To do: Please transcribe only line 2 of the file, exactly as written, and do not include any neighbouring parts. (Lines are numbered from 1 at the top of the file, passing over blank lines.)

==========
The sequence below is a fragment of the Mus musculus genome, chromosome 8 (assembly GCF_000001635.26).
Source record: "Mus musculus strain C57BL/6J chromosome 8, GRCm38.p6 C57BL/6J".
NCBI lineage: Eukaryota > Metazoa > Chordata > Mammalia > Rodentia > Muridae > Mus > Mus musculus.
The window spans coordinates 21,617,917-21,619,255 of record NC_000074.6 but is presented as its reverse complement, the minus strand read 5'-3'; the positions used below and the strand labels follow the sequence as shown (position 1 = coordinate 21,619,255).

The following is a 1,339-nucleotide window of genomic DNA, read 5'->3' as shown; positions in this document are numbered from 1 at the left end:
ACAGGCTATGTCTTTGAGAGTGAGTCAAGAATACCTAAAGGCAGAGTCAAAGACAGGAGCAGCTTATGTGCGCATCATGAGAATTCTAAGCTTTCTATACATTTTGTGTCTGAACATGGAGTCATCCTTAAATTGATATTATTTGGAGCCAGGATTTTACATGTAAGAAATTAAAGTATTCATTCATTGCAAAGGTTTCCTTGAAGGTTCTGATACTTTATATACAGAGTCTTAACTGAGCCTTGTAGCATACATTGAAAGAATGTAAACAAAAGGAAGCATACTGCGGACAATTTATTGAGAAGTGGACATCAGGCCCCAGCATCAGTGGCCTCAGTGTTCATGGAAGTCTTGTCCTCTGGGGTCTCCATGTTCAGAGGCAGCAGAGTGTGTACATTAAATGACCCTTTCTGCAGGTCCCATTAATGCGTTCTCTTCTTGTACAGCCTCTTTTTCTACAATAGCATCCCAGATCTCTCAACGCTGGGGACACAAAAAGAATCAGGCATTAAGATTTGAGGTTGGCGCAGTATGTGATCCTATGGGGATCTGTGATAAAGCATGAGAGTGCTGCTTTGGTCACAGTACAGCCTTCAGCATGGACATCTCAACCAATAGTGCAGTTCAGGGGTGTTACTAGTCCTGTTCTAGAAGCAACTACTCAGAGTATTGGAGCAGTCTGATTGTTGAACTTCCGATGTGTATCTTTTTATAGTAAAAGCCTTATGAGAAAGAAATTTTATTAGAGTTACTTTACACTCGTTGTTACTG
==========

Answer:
Source record: "Mus musculus strain C57BL/6J chromosome 8, GRCm38.p6 C57BL/6J".